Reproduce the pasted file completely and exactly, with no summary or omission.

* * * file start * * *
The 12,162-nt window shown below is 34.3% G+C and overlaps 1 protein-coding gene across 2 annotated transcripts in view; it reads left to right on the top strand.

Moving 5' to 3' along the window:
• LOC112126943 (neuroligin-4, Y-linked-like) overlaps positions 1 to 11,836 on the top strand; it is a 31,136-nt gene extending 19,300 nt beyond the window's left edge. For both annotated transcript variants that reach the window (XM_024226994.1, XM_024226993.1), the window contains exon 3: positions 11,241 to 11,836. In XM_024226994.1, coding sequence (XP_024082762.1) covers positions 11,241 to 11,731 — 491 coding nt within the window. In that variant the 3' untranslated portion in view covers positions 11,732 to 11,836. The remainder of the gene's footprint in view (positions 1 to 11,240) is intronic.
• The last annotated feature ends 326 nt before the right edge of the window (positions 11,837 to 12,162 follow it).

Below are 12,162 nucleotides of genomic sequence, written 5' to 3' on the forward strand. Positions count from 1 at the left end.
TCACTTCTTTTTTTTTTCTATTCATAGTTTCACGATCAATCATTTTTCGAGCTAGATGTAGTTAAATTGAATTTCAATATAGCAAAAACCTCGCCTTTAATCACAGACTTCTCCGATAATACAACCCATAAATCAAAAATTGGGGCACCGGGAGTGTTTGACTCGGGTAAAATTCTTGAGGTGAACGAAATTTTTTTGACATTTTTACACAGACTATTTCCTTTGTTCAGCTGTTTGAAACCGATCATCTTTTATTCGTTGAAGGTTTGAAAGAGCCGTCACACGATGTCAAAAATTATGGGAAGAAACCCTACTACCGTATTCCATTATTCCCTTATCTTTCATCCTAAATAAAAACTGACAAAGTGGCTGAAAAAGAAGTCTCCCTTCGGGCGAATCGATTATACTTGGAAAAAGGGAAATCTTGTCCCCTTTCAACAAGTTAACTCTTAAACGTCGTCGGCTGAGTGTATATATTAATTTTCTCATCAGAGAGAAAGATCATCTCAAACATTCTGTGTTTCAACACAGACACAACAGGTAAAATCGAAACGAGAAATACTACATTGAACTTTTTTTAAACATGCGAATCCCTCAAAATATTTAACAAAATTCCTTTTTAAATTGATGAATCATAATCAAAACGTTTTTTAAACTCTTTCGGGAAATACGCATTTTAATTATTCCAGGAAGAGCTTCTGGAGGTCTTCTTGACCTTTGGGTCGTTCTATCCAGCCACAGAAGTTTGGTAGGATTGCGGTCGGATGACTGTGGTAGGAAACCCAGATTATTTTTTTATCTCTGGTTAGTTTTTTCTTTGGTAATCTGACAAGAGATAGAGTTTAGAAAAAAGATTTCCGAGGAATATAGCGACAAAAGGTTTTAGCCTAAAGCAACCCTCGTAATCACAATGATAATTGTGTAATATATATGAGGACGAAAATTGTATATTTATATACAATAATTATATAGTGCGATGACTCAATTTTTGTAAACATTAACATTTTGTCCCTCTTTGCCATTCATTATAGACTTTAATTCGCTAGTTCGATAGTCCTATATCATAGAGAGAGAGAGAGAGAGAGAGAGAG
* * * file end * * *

The 12,162-nt window shown below is 34.3% G+C and overlaps 1 protein-coding gene across 2 annotated transcripts in view; it reads left to right on the top strand.

Moving 5' to 3' along the window:
• LOC112126943 (neuroligin-4, Y-linked-like) overlaps positions 1 to 11,836 on the top strand; it is a 31,136-nt gene extending 19,300 nt beyond the window's left edge. For both annotated transcript variants that reach the window (XM_024226994.1, XM_024226993.1), the window contains exon 3: positions 11,241 to 11,836. In XM_024226994.1, coding sequence (XP_024082762.1) covers positions 11,241 to 11,731 — 491 coding nt within the window. In that variant the 3' untranslated portion in view covers positions 11,732 to 11,836. The remainder of the gene's footprint in view (positions 1 to 11,240) is intronic.
• The last annotated feature ends 326 nt before the right edge of the window (positions 11,837 to 12,162 follow it).

Below are 12,162 nucleotides of genomic sequence, written 5' to 3' on the forward strand. Positions count from 1 at the left end.
TCACTTCTTTTTTTTTTCTATTCATAGTTTCACGATCAATCATTTTTCGAGCTAGATGTAGTTAAATTGAATTTCAATATAGCAAAAACCTCGCCTTTAATCACAGACTTCTCCGATAATACAACCCATAAATCAAAAATTGGGGCACCGGGAGTGTTTGACTCGGGTAAAATTCTTGAGGTGAACGAAATTTTTTTGACATTTTTACACAGACTATTTCCTTTGTTCAGCTGTTTGAAACCGATCATCTTTTATTCGTTGAAGGTTTGAAAGAGCCGTCACACGATGTCAAAAATTATGGGAAGAAACCCTACTACCGTATTCCATTATTCCCTTATCTTTCATCCTAAATAAAAACTGACAAAGTGGCTGAAAAAGAAGTCTCCCTTCGGGCGAATCGATTATACTTGGAAAAAGGGAAATCTTGTCCCCTTTCAACAAGTTAACTCTTAAACGTCGTCGGCTGAGTGTATATATTAATTTTCTCATCAGAGAGAAAGATCATCTCAAACATTCTGTGTTTCAACACAGACACAACAGGTAAAATCGAAACGAGAAATACTACATTGAACTTTTTTTAAACATGCGAATCCCTCAAAATATTTAACAAAATTCCTTTTTAAATTGATGAATCATAATCAAAACGTTTTTTAAACTCTTTCGGGAAATACGCATTTTAATTATTCCAGGAAGAGCTTCTGGAGGTCTTCTTGACCTTTGGGTCGTTCTATCCAGCCACAGAAGTTTGGTAGGATTGCGGTCGGATGACTGTGGTAGGAAACCCAGATTATTTTTTTATCTCTGGTTAGTTTTTTCTTTGGTAATCTGACAAGAGATAGAGTTTAGAAAAAAGATTTCCGAGGAATATAGCGACAAAAGGTTTTAGCCTAAAGCAACCCTCGTAATCACAATGATAATTGTGTAATATATATGAGGACGAAAATTGTATATTTATATACAATAATTATATAGTGCGATGACTCAATTTTTGTAAACATTAACATTTTGTCCCTCTTTGCCATTCATTATAGACTTTAATTCGCTAGTTCGATAGTCCTATATCATAGAGAGAGAGAGAGAGAGAGAGAGAG